Billy and Christian both said that this project taught him that machining can take a very long time, often longer than one would think.

Yuhan said that one of the biggest things he learned is that it is always good to thoroughly research and do your calculations before purchasing any parts. 

Looking back, Nick said that this was the kind of project that he had been looking forward to since his freshman year. He couldn’t wait for a hands-on assignment and enjoyed seeing this entire process unfold from the early stages to the assembly and to the testing of the simulator. He also appreciated that the PHRA gave the team their full trust in coming up with the design.  

The finished simulator is not what anyone envisioned when they started. Christian said that the final project is much more simple than he had pictured, but that’s a good thing in this case considering that the realism is still there. Billy said he also had been envisioning something more complex. 

Yuhan said that the finished project is what he foresaw when the process started and it is one that he is very proud of. 

Nick went on to say that it was not at all what he pictured. He said after doing an immense amount of research on simulators that he was thinking of many different concepts. “As a team, the final concept, which became the prototype, was based on a custom design of a cam system to create a cyclic lifting action for each wheel of the sulky.” he said. 

While none of the team members really had an interest in horse racing, all of them said they are interested in going to the track now.

Nick has always been interested in the general concept of racing. “The adrenaline is unlike anything else. From a basic foot race to racing cars, it has always been interesting” he said. 

While he was never involved with horse racing, he said researching this project sparked his interest and he is definitely interested in going to nearby Harrah’s Philadelphia.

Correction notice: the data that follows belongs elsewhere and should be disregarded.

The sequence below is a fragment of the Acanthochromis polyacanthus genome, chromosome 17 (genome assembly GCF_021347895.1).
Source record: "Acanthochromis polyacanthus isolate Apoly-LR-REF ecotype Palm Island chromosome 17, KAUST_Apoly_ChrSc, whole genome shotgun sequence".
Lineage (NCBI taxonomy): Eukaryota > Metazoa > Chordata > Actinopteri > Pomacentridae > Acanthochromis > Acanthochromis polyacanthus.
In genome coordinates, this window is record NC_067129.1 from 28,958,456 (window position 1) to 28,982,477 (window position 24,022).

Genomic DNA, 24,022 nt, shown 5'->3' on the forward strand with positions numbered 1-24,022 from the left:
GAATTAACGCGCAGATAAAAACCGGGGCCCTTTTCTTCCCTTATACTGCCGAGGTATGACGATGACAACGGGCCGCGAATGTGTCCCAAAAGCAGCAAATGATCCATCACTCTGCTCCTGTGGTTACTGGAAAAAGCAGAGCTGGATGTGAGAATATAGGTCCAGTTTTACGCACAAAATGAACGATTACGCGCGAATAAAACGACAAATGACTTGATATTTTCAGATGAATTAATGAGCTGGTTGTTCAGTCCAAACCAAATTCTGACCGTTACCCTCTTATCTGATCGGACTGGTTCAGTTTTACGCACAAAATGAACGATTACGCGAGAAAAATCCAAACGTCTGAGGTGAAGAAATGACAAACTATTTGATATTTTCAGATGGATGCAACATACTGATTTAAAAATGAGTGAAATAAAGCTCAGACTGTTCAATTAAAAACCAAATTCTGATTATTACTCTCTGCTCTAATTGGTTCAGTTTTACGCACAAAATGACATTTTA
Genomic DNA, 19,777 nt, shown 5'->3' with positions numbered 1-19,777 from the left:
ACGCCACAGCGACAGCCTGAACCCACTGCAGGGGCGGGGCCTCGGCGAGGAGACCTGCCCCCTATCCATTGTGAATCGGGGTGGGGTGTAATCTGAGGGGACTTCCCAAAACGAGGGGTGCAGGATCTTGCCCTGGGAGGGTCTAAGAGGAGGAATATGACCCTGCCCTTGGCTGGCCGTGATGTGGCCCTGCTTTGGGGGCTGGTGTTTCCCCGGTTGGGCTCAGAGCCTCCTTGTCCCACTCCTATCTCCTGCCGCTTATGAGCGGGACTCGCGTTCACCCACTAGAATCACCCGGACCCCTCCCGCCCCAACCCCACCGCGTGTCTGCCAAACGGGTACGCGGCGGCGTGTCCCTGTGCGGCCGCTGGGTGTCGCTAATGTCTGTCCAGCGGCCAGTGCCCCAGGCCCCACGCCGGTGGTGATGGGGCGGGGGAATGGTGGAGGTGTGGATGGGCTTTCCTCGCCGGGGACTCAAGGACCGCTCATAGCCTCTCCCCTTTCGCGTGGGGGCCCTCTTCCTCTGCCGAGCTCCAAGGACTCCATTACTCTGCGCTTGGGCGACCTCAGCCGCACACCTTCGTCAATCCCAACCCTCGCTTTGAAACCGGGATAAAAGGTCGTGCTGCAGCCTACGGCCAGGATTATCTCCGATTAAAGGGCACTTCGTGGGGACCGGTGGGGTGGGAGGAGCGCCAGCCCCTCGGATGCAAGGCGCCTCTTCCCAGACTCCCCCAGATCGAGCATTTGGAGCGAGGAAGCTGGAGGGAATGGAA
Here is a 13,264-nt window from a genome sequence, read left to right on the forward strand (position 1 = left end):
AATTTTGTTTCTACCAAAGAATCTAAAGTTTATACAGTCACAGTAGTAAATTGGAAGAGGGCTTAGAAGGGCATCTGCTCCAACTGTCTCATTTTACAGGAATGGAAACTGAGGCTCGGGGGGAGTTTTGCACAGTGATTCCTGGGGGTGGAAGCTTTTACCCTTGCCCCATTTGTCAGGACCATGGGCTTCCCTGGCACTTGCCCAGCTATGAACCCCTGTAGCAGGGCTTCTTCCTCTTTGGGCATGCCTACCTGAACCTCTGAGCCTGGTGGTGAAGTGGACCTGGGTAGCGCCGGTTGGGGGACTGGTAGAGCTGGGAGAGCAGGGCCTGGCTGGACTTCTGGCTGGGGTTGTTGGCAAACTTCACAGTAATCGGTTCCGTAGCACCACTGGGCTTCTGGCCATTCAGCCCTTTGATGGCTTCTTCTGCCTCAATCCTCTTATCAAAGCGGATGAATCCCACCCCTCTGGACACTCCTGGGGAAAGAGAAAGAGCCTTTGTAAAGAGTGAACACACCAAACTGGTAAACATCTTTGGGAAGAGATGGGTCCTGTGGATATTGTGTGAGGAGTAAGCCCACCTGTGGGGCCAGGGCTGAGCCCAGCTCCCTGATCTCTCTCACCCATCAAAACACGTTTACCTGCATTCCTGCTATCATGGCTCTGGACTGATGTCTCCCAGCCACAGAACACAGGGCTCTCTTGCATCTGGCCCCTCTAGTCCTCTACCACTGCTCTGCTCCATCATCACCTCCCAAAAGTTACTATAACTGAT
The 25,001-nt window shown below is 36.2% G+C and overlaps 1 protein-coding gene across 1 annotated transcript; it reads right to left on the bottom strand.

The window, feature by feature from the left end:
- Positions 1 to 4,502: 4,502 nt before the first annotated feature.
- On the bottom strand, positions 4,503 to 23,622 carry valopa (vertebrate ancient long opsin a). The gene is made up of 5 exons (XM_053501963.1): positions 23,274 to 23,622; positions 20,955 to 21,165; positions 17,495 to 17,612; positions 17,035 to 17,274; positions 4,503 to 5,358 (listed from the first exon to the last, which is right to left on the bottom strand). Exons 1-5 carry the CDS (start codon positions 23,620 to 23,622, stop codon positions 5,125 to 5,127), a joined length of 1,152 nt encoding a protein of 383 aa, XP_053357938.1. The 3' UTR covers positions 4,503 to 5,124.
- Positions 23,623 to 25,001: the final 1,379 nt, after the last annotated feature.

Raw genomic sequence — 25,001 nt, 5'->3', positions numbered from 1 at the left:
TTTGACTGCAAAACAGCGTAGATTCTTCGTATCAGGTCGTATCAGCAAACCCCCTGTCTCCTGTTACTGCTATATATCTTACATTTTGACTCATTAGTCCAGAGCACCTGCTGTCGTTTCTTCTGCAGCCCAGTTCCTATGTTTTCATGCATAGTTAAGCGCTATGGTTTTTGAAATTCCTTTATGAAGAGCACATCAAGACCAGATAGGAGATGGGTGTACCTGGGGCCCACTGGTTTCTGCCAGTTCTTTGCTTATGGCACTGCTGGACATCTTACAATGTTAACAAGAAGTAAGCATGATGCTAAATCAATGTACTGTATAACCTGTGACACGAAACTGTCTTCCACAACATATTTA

Billy never really had an interest in attending the races prior to this project, but after researching it he said he definitely is now, as it can be very exciting. 

Christian said that he never realized how amazing horses are. He and Yuhan both also said they also would now be interested in going to the track. 

Nick went on to say that he thoroughly enjoyed working alongside the PHRA and that this was a great experience. He is excited to see the project in use after Covid-19 and to stay in touch with the PHRA. 

He also wanted to thank the professionals at the Learning Factory and their professor, Gary Neal. 

After graduation, he plans to enter the workforce in Mechanical Engineering. Ideally, he is interested in a job at a small firm where he could work on one project from start to finish and learn throughout the process. He likes being hands-on and enjoys both designing and creating projects. 

Yuhan said that after he graduates from PSU, he plans on continuing his education by pursuing his master’s degree in robotics. 

Christian plans to take next year off and then reviewing the energy markets to see where they are at. 

Billy plans to find a job in something related to manufacturing upon graduation. 

Gary Neal felt this was a great project for the Learning Factory and the students. “PHRA’s original objective and scope for the project were perfect!  The sponsor, Mr. Seth Dowling, was enthusiastic, responsive, and went out of his way to help the team be successful.  This student team combined knowledge and skills from multiple disciplines including mechanical engineering, electrical engineering, manufacturing engineering, and energy engineering, and the student team did a fantastic job!  They went through the standard design process but customized that process to this specific project.  They overcame initial challenges, and through the team’s use of iterative prototypes, really refined their ideas, and in the end, created a functional final product.  Their ability to create these hands on prototypes and final product, given the COVID challenges, shows the dedication and perseverance of the sponsor and Penn State engineers.”

Pete Peterson, President of the PHRA, said “It is always nice when the industry can team up with educational institutions across Pennsylvania. This was a true win-win through my eyes. The students were able to get experience with a hands-on project and in return the PHRA got harness racing’s first motion Virtual Reality Simulator.” 

The Learning Factory looks for projects each semester. With junior engineers from every discipline available, they are able to staff projects for any type of engineering project that contains design content. In particular, they look for projects that cross typical engineering bounds. According to Gary “This opportunity to work on multidisciplinary projects gives students a skill and experience that is valuable when they graduate and move into the workforce.” 

For more information about the Learning Factor and for information on sponsoring a project, visit the PSU Learning Factory website here

  • This field is for validation purposes and should be left unchanged.